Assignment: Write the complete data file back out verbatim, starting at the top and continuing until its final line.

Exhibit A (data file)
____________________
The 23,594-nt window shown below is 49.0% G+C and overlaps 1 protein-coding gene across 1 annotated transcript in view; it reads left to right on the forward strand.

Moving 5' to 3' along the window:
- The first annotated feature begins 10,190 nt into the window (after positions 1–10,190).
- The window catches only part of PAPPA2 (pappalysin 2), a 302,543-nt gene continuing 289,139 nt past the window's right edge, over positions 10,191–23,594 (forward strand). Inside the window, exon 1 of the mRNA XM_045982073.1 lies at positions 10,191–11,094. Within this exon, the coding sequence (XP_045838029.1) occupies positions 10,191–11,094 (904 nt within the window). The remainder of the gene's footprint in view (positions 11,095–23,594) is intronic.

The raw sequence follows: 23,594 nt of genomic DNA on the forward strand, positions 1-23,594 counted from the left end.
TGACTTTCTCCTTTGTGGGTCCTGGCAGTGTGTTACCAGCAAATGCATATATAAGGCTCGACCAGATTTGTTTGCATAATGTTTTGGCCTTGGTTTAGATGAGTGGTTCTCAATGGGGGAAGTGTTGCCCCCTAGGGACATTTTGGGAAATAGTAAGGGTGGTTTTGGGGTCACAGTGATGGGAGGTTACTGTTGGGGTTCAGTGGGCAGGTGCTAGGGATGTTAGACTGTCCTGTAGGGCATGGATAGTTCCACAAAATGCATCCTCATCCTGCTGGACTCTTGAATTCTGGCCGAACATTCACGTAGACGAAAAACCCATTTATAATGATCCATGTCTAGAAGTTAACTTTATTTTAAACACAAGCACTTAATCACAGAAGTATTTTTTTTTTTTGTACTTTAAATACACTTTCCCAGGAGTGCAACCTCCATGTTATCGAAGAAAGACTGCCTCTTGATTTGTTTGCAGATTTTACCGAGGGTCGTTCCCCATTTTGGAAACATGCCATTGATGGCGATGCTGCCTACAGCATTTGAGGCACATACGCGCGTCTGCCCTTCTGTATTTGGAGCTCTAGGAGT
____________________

The 23,594-nt window shown below is 49.0% G+C and overlaps 1 protein-coding gene across 1 annotated transcript in view; it reads left to right on the forward strand.

Moving 5' to 3' along the window:
- The first annotated feature begins 10,190 nt into the window (after positions 1–10,190).
- The window catches only part of PAPPA2 (pappalysin 2), a 302,543-nt gene continuing 289,139 nt past the window's right edge, over positions 10,191–23,594 (forward strand). Inside the window, exon 1 of the mRNA XM_045982073.1 lies at positions 10,191–11,094. Within this exon, the coding sequence (XP_045838029.1) occupies positions 10,191–11,094 (904 nt within the window). The remainder of the gene's footprint in view (positions 11,095–23,594) is intronic.

The raw sequence follows: 23,594 nt of genomic DNA on the forward strand, positions 1-23,594 counted from the left end.
TGACTTTCTCCTTTGTGGGTCCTGGCAGTGTGTTACCAGCAAATGCATATATAAGGCTCGACCAGATTTGTTTGCATAATGTTTTGGCCTTGGTTTAGATGAGTGGTTCTCAATGGGGGAAGTGTTGCCCCCTAGGGACATTTTGGGAAATAGTAAGGGTGGTTTTGGGGTCACAGTGATGGGAGGTTACTGTTGGGGTTCAGTGGGCAGGTGCTAGGGATGTTAGACTGTCCTGTAGGGCATGGATAGTTCCACAAAATGCATCCTCATCCTGCTGGACTCTTGAATTCTGGCCGAACATTCACGTAGACGAAAAACCCATTTATAATGATCCATGTCTAGAAGTTAACTTTATTTTAAACACAAGCACTTAATCACAGAAGTATTTTTTTTTTTTGTACTTTAAATACACTTTCCCAGGAGTGCAACCTCCATGTTATCGAAGAAAGACTGCCTCTTGATTTGTTTGCAGATTTTACCGAGGGTCGTTCCCCATTTTGGAAACATGCCATTGATGGCGATGCTGCCTACAGCATTTGAGGCACATACGCGCGTCTGCCCTTCTGTATTTGGAGCTCTAGGAGT